But back to NaPoWriMo2019, where I have semi-fulfilled their spec for today. I chose the witch’s point of view from the fairytale Hansel and Gretel. Hansel and Gretel has featured in this blog before. https://sojourningsmith.blog/2018/07/03/hansel-and-gretel-reconsidered/. I have no clue why I opted for this fairy tale over other less gory ones. But I try to operate on the “first thought, best thought” principle and just run with it with this practice.

Gingerbread House

I only do what you have not
the imagination to do.
My house is no mirage.
It is an oasis of surprise.
And at the very least,
Hansel and Gretel were made
to feel welcome at my table.

What parents send wee childer out
to wander alone in a dark wood?
Wolves! Bears! Brigands!
(I shudder at the prospect of the latter.)
We who have known hunger
and danger and survive
have to keep our wits about us.
But I grew old. And rather blind.

The little boy just bemoaned their fate
from inside his cage of bones.
But his sister, now that little girl
did have her wits about her.
She was never going to be one
to end up in a cast iron pot.
Tricking the Cannibal Hag,
freeing the feeble boy,
they plucked jelly beans
right from the chimney breast.
The Vandals! They licked the icing
from the gable end and ripped out
the gingerbread roof slates
until my whole sweet
Gingerbread House caved in.

They never went home.
They'd  met the Cannibal Hag.
Now they are my own.


Copyright © 2019 Bee Smith. All rights reserved


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Bee Smith is participating in Na/GloPoWriMo2019

Featured Photo by Randalyn Hill on Unsplash

Pesach/Good Friday in Stroke City

As I was opening the iPad mini this morning to check out Day 19’s prompt from NaPoWriMo2019 a random tweet came up on my screen. And that changed my morning routine. There was news of riot and shooting in London/Derry City last night. There! Now you know what the Stroke City in the title refers. It was coined by the late Gerry Anderson, a radio announcer in Northern Ireland. The full or abbreviated version you choose to use tends to reveal a lot about where you stand sectarian wise. A journalist was shot in the melee and died. Right on the the 21st anniversary of the Good Friday Agreement that stopped this kind of thing making the morning news. It’s not that there have not been the odd incidents over the years, but for there to be one so close to this kind of anniversary is just not the way you want to begin your day. Truth be told, with the Brexit wrangles there has been a low level anxiety that things might kick off again. Also, a lot of denial that things will ever go back to how bad things were before the Good Friday Ageement. It all feels especially poignant since I was working yesterday on an EU Peace IV arts project that had children from both Cavan and Fermanagh in the group.Peace building is a long haul process.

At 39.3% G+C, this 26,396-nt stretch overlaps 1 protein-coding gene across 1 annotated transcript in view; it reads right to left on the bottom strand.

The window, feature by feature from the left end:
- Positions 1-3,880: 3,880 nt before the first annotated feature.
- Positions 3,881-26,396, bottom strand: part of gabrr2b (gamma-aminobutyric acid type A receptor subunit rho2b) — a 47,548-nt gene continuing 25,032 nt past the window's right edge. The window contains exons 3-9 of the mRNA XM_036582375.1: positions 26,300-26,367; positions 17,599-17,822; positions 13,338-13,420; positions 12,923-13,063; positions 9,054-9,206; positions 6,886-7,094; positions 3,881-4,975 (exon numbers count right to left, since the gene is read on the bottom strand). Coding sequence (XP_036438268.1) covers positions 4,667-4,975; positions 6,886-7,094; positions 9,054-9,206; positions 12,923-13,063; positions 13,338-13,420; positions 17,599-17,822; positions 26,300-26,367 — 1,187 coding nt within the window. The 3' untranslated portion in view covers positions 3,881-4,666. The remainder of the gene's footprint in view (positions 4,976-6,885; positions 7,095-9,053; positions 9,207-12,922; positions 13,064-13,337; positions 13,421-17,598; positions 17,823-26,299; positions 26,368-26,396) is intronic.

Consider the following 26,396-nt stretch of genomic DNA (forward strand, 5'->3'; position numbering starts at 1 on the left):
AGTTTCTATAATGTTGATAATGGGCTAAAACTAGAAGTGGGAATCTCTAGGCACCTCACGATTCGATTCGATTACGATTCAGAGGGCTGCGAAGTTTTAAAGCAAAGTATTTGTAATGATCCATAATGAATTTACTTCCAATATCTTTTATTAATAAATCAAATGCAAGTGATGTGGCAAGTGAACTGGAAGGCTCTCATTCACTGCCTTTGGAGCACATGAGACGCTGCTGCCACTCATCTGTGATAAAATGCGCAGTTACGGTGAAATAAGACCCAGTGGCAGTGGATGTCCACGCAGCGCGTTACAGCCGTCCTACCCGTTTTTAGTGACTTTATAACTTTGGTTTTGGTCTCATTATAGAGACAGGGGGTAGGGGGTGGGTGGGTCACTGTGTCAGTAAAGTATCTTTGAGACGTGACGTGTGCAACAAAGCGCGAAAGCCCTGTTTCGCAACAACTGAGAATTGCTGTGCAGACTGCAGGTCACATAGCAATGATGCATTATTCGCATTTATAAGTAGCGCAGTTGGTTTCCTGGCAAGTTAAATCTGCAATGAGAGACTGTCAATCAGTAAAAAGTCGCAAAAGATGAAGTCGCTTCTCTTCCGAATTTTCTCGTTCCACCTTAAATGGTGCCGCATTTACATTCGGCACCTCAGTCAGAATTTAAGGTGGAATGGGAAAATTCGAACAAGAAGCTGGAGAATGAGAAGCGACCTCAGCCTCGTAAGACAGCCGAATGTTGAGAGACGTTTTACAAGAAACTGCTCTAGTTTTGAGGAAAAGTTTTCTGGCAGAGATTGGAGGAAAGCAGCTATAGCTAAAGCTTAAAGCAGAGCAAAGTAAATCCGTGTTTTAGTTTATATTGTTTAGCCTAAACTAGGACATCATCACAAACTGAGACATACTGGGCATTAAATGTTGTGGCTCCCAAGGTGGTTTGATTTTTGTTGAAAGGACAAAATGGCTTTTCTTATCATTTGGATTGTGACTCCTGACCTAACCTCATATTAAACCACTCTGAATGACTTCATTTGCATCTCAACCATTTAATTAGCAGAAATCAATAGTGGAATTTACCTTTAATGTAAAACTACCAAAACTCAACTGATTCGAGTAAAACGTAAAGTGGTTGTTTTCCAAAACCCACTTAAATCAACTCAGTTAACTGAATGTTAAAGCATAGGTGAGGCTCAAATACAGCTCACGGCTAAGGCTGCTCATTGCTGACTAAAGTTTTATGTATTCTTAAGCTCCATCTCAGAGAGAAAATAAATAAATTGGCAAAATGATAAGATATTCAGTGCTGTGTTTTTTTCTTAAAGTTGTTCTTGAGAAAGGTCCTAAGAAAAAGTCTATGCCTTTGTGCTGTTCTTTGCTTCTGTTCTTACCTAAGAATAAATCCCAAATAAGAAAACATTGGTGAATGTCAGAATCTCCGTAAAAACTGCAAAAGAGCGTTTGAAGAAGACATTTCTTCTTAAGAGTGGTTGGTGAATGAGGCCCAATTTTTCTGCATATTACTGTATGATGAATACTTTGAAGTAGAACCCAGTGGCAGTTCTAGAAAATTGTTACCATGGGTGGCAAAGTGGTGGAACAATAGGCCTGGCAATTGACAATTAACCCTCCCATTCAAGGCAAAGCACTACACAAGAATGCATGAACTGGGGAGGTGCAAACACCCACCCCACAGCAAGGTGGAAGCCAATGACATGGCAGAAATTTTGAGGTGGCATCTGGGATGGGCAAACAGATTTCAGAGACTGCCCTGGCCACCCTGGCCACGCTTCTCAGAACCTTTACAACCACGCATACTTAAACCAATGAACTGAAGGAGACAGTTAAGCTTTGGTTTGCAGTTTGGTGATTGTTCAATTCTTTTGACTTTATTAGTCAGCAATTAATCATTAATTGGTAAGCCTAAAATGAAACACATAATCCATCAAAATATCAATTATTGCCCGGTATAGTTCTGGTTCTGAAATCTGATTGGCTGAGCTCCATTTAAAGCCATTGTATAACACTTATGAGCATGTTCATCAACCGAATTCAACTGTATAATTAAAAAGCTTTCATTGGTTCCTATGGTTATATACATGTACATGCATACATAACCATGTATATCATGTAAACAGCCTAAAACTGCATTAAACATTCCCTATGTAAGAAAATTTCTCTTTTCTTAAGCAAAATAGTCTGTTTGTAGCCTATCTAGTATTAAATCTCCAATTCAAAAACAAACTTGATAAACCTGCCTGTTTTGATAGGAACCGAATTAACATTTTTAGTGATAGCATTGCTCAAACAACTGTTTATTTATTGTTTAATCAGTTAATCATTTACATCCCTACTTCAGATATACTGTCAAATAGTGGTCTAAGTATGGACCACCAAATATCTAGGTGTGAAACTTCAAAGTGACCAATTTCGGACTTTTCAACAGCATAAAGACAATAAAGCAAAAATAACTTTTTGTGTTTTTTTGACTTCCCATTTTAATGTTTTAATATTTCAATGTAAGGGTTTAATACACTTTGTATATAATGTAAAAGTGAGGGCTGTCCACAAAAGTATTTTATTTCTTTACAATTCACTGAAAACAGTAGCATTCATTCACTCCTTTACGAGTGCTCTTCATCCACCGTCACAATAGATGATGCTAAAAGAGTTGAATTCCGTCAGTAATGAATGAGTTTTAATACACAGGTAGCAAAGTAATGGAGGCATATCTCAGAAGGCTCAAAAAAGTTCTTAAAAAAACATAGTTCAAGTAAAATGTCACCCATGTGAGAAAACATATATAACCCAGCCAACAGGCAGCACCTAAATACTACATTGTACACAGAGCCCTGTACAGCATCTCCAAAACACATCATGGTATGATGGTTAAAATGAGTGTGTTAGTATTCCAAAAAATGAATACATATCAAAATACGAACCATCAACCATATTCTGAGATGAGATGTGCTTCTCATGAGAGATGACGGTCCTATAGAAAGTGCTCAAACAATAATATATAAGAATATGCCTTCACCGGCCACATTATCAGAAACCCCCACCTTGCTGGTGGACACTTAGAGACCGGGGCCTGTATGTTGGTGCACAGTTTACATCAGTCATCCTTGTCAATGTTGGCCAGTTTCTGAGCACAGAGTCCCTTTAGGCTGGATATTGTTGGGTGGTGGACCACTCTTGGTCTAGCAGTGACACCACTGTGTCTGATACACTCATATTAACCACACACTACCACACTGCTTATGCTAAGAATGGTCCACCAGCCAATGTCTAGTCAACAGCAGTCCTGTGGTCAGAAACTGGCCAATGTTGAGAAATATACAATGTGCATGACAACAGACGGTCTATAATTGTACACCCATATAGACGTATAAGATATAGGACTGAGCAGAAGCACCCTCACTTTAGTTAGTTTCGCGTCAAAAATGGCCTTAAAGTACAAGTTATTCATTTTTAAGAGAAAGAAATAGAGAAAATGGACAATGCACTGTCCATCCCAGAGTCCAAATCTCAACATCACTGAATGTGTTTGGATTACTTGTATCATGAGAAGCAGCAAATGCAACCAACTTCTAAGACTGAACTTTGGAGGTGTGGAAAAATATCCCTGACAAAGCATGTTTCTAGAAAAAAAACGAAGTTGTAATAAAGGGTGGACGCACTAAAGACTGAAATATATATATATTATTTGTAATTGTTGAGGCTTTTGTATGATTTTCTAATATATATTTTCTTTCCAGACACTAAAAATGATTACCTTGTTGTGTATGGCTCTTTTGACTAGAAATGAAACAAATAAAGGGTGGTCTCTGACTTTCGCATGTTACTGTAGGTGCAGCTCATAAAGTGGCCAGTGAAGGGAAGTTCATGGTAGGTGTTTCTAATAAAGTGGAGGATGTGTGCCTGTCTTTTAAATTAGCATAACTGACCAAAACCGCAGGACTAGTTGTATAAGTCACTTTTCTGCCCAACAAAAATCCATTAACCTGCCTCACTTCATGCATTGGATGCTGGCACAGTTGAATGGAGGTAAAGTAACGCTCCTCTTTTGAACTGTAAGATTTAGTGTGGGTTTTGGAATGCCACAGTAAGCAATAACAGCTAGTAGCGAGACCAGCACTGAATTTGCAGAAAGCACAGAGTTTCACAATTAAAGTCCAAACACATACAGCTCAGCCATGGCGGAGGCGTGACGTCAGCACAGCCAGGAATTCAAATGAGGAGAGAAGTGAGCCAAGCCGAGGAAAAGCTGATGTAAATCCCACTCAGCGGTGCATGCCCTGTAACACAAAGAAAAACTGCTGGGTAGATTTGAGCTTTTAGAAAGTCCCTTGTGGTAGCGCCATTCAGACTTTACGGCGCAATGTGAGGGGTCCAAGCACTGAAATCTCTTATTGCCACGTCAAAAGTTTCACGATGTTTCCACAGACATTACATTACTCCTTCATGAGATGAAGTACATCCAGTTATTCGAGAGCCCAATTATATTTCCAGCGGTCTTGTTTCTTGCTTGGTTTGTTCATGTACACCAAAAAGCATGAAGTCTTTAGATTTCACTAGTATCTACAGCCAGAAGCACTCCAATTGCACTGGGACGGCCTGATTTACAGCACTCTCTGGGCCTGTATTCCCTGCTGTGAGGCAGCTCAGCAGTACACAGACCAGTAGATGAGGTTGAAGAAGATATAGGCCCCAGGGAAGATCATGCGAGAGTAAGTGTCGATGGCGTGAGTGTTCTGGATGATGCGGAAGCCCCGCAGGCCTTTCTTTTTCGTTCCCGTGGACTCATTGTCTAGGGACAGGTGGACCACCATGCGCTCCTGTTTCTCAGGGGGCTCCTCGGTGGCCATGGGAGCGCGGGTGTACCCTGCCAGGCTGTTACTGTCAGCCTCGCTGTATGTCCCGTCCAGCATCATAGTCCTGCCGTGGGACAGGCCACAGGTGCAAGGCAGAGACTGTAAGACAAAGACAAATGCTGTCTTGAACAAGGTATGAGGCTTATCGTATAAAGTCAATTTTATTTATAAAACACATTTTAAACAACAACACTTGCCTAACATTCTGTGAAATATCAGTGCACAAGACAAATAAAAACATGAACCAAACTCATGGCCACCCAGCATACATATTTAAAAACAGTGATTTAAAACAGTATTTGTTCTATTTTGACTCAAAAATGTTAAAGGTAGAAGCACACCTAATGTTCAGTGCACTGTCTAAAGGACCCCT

So I have scrapped NaPoWriMo for today and have reverted to Poetry Daily type. Thoughts this Good Friday for the family of Lyra McKee, 29, who died in the course of doing her journalism job.

Pesach/Good Friday in Stroke City

Last night, a full moon so bright
it might as well have been daylight.

All the uncertainty has peaked.
Still, it is accord most of us seek.

The danger has not passed.
Blood on the street. But no tear gas.

It is a season of bitter herbs,
salt tears, the temple disturbed.

Once, a generation ago,
on a Good Friday the flow

of hope and history rhymed.
Today, I awake to a report of a crime

too like the past of tension and tears,
when people lived on their nerves and fears.

This was then Planet Normal.
A twenty-one year lull...

Wash her blood from the street.
Pray the Peace never becomes obsolete.

Copyright © 2019 Bee Smith. All rights reserved.
Imagine an island living in peace sculpture Lough MacNean Park, Blacklion, Co. Cavan

Today’s featured photo is my own of a sculpture that looks over Lough MacNean and the border between Fermanagh and Cavan, Northern Ireland and the Republic of Ireland. Imagine peace…may it be so and make it so.

Day 18 NaPoWriMo2019 – Elegy

Often what connects people is loss. Poetry is all about making connections. They even have that slogan on the NaPoWriMo.net website banner. Losses…we have all had some, whether it is a loved one – pet or person – or a job, a home, a family. In the way that the universe operates in synchronicity a bedtime conversation last night feels appropriate for the morning’s poetry practice.

Your Daughter

Last night at bedtime
your daughter and I discussed you.